Pet ownership is already known to be positive for our health by reducing stress and the high blood pressure that goes with it by keeping us active and, especially, by granting us unconditional affection.
This effect extends way beyond our beloved dogs and cats.
Mitzi Conn, founder of Now That I’m Safe Equine Rescue, says working with and being around the full-size and mini-donkeys and horses she rescues has been enormously helpful for her.
“I’ve always loved the animals. And I’ve always just felt like it’s a therapy to go out to be with them. They don’t talk back. They don’t ask anything of you. And it’s just real therapy to just sit there.”
She adds, “You know, when I was a kid, I used to tell my horse everything. Everything that I would never tell anyone, I would tell my horse. And he never judged me for anything.”
She welcomes visitors to her 10-acre ranch in Chino Valley, whether they’re prospective adopters, school groups, volunteers or families who simply want to bask in the animals’ attention and show them a little love.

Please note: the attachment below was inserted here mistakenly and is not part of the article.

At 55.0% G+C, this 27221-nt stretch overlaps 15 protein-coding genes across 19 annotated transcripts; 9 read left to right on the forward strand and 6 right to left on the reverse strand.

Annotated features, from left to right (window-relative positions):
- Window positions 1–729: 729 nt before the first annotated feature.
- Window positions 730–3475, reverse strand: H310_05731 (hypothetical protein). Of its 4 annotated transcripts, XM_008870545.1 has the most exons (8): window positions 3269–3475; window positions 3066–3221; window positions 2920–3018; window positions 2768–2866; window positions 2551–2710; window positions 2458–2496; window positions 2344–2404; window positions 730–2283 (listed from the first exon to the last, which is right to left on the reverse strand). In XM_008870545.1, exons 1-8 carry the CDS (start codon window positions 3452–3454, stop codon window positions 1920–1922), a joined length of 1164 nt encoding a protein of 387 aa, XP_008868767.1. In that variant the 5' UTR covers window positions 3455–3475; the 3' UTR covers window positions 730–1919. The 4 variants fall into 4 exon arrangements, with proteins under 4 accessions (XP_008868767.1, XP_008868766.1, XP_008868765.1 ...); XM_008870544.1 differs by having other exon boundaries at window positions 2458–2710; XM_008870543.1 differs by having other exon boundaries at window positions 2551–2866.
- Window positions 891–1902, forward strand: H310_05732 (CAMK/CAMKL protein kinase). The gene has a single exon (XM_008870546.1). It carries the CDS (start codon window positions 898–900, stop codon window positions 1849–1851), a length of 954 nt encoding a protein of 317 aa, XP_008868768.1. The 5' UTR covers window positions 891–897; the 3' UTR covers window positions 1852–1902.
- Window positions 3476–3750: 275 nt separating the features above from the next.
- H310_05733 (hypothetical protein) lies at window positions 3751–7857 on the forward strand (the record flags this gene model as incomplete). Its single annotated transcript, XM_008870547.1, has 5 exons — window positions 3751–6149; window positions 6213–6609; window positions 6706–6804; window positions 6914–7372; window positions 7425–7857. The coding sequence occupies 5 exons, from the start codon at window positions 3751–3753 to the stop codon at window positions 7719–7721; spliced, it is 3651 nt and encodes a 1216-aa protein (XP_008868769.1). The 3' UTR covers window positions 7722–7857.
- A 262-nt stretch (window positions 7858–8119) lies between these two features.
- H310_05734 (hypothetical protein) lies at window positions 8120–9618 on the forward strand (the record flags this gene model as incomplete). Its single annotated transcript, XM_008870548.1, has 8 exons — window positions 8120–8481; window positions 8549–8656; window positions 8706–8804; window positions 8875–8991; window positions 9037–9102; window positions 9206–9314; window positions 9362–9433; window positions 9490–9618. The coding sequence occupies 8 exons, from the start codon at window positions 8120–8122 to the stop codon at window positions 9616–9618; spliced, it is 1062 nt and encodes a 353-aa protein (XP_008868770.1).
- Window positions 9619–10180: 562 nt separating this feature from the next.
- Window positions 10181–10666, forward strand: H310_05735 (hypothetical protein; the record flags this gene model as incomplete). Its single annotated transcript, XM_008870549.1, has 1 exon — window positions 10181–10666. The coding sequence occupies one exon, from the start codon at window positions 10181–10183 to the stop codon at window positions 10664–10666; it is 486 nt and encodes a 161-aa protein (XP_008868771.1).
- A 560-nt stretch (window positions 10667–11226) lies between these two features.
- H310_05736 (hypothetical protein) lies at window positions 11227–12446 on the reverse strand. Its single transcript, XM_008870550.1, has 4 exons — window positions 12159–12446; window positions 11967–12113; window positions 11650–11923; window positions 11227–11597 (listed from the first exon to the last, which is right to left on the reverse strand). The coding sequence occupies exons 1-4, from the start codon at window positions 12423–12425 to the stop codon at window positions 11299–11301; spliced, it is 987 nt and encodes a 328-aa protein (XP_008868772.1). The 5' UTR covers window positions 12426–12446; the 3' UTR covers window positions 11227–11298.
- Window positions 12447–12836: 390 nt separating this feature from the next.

“A lot of the people that come over here feel that way,” Conn says. “This is their little getaway. You know, nobody’s asking them to run to the bank or fax something or type something up. It’s like, I can just be here and relax and maybe feed them some carrots and just sit down and talk to them.”
Equines are valued for their sensitivity and ability to mirror human emotions, which is why they have gained popularity as therapy animals.
Children respond especially well to the animals, Conn says, often learning about self-acceptance or acceptance of others as they interact with them.
“It’s been great to see these young kids just really come to life with these animals, especially the ponies, because for a lot of them, that’s where they get their start and their love for horses and animals,” Conn says.
Photo courtesy of Mitzi Conn